open access

Vol 46, No 5 (2012)
ARTYKUŁ POGLĄDOWY
Submitted: 2011-09-07
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Diffusion tensor imaging in Alzheimer disease and mild cognitive impairment

Irena Štěpán-Buksakowska, Jiří Keller, Jan Laczó, Aaron Rulseh, Jakub Hort, Jiří Lisý, František Charvát, Miloslav Roček, Daniel Hořínek
DOI: 10.5114/ninp.2012.31357
·
Neurol Neurochir Pol 2012;46(5):462-471.

open access

Vol 46, No 5 (2012)
ARTYKUŁ POGLĄDOWY
Submitted: 2011-09-07

Abstract

A wide range of imaging studies provides growing support for the potential role of diffusion tensor imaging (DTI) in evaluating microstructural white matter integrity in Alzheimer disease (AD) and mild cognitive impairment (MCI). Our review aims to present DTI principles, post-processing and analysis frameworks and to report the results of particular studies.

The distribution of AD-related white matter abnormalities is widely discussed in the light of deteriorated connectivity within certain tracts due to secondary white matter degeneration; primary alterations are also assumed to contribute to the pattern. The question whether it is more effective to assess the whole-brain diffusion or to directly concentrate on specific regions remains an interesting issue. Assessing white matter microstructure alterations, as evaluated by group-level differences of tensor-derived parameters, may be a promising neuroimaging tool for differential diagnosis between AD, MCI and other cognitive disorders, as well as being particularly helpful in the interpretation of underlying pathological processes.

Abstract

A wide range of imaging studies provides growing support for the potential role of diffusion tensor imaging (DTI) in evaluating microstructural white matter integrity in Alzheimer disease (AD) and mild cognitive impairment (MCI). Our review aims to present DTI principles, post-processing and analysis frameworks and to report the results of particular studies.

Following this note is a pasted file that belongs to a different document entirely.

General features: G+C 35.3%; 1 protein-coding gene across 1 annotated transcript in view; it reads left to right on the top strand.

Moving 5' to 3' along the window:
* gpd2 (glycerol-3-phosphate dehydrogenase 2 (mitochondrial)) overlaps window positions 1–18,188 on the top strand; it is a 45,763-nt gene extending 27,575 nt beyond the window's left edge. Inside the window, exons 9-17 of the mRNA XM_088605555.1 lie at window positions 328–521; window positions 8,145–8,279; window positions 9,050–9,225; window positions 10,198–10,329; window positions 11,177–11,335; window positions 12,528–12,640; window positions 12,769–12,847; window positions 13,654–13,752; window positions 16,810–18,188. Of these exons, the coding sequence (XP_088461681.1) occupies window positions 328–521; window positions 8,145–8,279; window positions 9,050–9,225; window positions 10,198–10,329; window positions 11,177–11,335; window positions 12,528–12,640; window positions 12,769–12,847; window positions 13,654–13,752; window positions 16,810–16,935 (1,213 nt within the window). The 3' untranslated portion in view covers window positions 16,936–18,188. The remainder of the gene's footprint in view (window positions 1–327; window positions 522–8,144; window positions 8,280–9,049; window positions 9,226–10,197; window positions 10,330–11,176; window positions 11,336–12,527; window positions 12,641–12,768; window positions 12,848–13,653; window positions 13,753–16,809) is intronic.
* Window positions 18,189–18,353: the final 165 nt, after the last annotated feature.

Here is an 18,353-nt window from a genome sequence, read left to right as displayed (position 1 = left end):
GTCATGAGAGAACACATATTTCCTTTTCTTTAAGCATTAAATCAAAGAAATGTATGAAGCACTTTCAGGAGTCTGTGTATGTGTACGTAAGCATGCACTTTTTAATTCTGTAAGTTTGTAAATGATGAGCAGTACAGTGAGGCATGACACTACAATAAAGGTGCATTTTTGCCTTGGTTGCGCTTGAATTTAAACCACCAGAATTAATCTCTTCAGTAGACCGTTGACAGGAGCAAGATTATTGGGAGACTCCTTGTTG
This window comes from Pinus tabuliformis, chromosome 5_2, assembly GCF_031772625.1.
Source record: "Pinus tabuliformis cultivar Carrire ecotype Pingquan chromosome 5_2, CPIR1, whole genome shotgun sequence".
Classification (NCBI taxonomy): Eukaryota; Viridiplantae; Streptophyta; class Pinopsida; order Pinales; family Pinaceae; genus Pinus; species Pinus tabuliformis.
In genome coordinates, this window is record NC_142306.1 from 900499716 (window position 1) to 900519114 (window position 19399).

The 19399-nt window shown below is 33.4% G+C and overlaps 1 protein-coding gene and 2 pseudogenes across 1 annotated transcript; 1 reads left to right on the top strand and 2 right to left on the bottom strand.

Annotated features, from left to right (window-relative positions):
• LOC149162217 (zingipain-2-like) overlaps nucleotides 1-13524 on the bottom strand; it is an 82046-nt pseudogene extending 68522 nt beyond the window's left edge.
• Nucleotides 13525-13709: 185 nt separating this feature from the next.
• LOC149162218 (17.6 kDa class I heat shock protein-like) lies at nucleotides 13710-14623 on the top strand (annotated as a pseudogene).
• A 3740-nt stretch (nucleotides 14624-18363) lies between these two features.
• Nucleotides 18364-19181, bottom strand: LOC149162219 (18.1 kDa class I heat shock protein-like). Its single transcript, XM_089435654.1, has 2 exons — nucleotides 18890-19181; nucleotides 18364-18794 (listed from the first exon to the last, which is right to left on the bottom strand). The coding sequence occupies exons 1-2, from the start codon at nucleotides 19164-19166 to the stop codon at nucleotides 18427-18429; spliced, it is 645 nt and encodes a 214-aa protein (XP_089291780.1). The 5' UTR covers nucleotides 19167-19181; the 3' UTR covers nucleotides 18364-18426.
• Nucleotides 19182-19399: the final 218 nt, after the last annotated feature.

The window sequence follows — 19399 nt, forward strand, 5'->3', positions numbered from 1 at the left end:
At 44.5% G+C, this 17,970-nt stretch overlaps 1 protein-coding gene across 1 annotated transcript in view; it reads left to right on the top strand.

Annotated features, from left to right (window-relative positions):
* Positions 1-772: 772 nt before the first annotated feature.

The distribution of AD-related white matter abnormalities is widely discussed in the light of deteriorated connectivity within certain tracts due to secondary white matter degeneration; primary alterations are also assumed to contribute to the pattern. The question whether it is more effective to assess the whole-brain diffusion or to directly concentrate on specific regions remains an interesting issue. Assessing white matter microstructure alterations, as evaluated by group-level differences of tensor-derived parameters, may be a promising neuroimaging tool for differential diagnosis between AD, MCI and other cognitive disorders, as well as being particularly helpful in the interpretation of underlying pathological processes.

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Keywords

Alzheimer disease, diffusion tensor imaging, mild cognitive impairment

About this article
Title

Diffusion tensor imaging in Alzheimer disease and mild cognitive impairment

Journal

Neurologia i Neurochirurgia Polska

Issue

Vol 46, No 5 (2012)

Pages

462-471

DOI

10.5114/ninp.2012.31357

Bibliographic record

Neurol Neurochir Pol 2012;46(5):462-471.

Keywords

Alzheimer disease
diffusion tensor imaging
mild cognitive impairment

Authors

Irena Štěpán-Buksakowska
Jiří Keller
Jan Laczó
Aaron Rulseh
Jakub Hort
Jiří Lisý
František Charvát
Miloslav Roček
Daniel Hořínek

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